The heroine’s nomadic heritage was glossed over in favour of a monolithic Han Chinese identity, and she was endowed from the outset with superpowers via a mangled Western interpretation of qi. Worse, some interpreted the film’s antagonists as Turkic or Middle-Eastern-coded.

Political subtext aside, the soullessness of Mulan did not escape Chinese and Western audiences. Viewers lamented the shortage of comedy — Hollywood typically assumes Chinese moviegoers are humourless — compared to its animated predecessor, and the way Mulan’s new superpowers denied her vulnerability and growth in her story arc.

Writer Jeanette Ng criticised the film for “[defaulting] to a series of clichés the screenwriters seem to think represent Chinese culture: po-faced duty, filial piety, [and] magic fights.”

Simu Liu, the Chinese-Canadian star of Marvel’s upcoming Shang-Chi and the Legend of the Ten Rings, snarkily tweeted on the film’s release: “BRB though I gotta think about my honour for the fourth time this hour. It’s very important to me, as you can tell from movies that your people have written about my people.”

One wonders how a movie allegedly made with such good intentions could bomb so badly. Maybe, just maybe, those intentions were never as pure as presented.

Turning the tables

It’s worth noting that Hollywood itself is no stranger to censorship and dubious ethics, of which a lengthy tradition of white nationalist propaganda and the infamous Motion Picture Production Code are only two examples.

What’s insidious about Tinseltown’s overtures to the CCP is diminished accountability. Companies increasingly realise the marketing value of social justice. However, when Disney shrinks John Boyega’s image on its Chinese Star Wars posters, because of perceived local antipathy towards darker-skinned or black stars, it can conveniently deflect accusations of racism elsewhere. Likewise with the erasure or downplaying of LGBT narratives.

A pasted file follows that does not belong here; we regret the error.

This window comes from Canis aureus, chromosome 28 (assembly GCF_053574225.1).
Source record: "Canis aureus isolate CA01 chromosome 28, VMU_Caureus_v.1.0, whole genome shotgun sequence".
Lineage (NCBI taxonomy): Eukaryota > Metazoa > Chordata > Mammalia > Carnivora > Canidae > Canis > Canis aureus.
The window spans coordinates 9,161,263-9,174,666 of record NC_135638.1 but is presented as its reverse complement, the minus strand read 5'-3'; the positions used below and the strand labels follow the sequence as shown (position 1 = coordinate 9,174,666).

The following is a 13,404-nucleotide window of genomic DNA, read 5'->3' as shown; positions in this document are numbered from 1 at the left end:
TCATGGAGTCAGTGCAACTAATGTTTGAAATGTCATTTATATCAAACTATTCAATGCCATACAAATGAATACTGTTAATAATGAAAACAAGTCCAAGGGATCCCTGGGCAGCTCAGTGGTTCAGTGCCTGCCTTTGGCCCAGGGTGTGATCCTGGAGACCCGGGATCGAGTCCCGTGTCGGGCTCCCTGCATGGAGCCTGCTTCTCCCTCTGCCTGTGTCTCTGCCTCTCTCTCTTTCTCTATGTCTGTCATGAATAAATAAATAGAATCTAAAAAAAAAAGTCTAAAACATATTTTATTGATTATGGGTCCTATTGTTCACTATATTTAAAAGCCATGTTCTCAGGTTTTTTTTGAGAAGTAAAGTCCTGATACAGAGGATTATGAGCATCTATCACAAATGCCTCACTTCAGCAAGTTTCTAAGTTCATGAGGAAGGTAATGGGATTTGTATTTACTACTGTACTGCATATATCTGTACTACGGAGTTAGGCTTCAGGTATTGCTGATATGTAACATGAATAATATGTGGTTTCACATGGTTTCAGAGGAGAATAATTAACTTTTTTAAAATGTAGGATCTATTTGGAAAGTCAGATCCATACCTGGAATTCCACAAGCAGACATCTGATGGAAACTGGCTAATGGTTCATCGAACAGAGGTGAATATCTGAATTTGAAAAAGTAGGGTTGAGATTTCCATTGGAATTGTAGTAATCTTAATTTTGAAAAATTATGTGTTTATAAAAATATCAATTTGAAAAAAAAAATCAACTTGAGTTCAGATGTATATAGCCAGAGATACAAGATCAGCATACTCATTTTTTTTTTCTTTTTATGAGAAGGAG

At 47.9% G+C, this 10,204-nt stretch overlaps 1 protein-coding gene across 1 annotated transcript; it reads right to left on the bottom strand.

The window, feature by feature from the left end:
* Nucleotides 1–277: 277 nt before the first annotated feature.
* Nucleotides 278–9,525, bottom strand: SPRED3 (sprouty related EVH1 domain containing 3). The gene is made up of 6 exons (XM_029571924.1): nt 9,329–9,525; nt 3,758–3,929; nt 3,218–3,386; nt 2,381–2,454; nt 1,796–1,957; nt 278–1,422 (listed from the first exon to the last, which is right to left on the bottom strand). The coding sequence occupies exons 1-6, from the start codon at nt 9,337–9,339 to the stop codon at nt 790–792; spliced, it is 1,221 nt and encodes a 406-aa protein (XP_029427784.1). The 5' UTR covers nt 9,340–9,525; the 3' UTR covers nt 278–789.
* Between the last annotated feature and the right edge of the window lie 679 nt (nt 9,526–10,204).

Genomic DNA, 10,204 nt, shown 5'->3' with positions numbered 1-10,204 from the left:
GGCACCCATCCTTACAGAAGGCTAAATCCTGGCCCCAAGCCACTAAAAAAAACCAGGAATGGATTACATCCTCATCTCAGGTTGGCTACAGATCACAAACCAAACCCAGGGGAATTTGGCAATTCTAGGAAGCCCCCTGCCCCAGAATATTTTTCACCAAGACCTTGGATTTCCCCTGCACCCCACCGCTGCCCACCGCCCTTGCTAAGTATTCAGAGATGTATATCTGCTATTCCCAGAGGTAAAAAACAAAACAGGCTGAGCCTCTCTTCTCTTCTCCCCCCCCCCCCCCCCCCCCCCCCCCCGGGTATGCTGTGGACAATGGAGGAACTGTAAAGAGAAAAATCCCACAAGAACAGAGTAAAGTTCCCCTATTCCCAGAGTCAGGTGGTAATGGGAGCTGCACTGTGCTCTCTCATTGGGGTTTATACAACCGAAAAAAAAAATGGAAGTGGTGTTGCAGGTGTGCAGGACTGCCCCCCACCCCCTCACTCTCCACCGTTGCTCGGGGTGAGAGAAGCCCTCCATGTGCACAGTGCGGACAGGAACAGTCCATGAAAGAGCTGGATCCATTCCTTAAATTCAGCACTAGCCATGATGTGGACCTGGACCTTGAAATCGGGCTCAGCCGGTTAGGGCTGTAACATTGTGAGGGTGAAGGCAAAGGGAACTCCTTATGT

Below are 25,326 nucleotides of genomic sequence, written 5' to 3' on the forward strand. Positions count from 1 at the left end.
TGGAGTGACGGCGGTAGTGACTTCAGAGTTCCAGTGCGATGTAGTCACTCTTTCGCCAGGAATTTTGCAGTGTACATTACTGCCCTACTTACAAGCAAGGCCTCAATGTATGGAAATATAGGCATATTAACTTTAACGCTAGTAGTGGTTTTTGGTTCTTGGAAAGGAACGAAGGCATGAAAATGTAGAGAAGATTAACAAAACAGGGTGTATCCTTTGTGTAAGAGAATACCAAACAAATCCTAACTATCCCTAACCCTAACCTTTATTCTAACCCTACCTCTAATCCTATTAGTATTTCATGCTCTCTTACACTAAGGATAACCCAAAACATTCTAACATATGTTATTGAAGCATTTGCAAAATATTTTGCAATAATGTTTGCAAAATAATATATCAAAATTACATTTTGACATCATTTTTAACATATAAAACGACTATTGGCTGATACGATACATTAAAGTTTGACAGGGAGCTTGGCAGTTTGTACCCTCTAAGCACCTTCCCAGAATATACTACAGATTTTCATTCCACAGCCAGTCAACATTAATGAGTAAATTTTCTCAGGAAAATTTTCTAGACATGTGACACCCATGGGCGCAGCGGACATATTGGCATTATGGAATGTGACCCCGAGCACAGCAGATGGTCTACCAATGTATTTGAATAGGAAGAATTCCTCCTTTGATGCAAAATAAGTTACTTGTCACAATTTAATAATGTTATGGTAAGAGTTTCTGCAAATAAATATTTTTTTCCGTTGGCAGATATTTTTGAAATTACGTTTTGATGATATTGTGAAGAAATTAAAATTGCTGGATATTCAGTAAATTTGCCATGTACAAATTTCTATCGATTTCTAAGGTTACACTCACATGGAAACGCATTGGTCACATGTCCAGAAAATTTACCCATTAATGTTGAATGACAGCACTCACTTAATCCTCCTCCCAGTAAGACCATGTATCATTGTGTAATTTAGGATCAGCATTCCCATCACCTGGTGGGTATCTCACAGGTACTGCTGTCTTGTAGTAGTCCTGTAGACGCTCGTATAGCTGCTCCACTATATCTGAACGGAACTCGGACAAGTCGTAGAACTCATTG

To be fair, queer erasure is also commonplace in Russia and the Middle East, while similarly whitewashed movie posters have been spotted in Italy. In addition, due to an aggressive military presence and early mishandling of the COVID-19 pandemic, anti-China sentiment has resurfaced not only in America, but in India, Japan, Indonesia, Vietnam … the list goes on. 

But Hollywood and the wider west’s scapegoating of China bears much deeper racist roots.

The Yellow Peril

Art critic Holland Cotter writes that “in the empire-minded 19th century … China was a resource to be exploited. When it resisted, its popular image altered. What was once a realm of fairy-tale grace became home to barbaric rulers, heathen masses and — after England imported opium from India into China — drug addicts.”

In response to rising xenophobia, the USA passed the Chinese Exclusion Act in 1882, which halted Chinese immigration and barred existing residents of Chinese descent from citizenship. Echoing currently fraught US-China relations, Chinese people were frequently depicted as villainous and diseased.

Compounding misrepresentation was Hollywood’s penchant for yellowface, whose notable participants included icons Katharine Hepburn, Fred Astaire, and Marlon Brando. Things weren’t much better on the rare times Asians did feature, as the exotic, Dragon Lady pigeonholing of Anna May Wong’s career attests. 

All this is far from ancient history, and misfires like Mulan highlight that Hollywood has a ways to go in reversing its one-dimensional, borderline inhuman perspective of the Chinese community. A first, bare-minimum step to progress would be ending the lazy stereotyping and capitulating, cynical conflation of the CCP with China’s diverse population.

Let’s not allow these Hollywood players to bask in praise for taking a stance on something, anything … until it makes the tiniest dent in their billion-dollar bottom lines.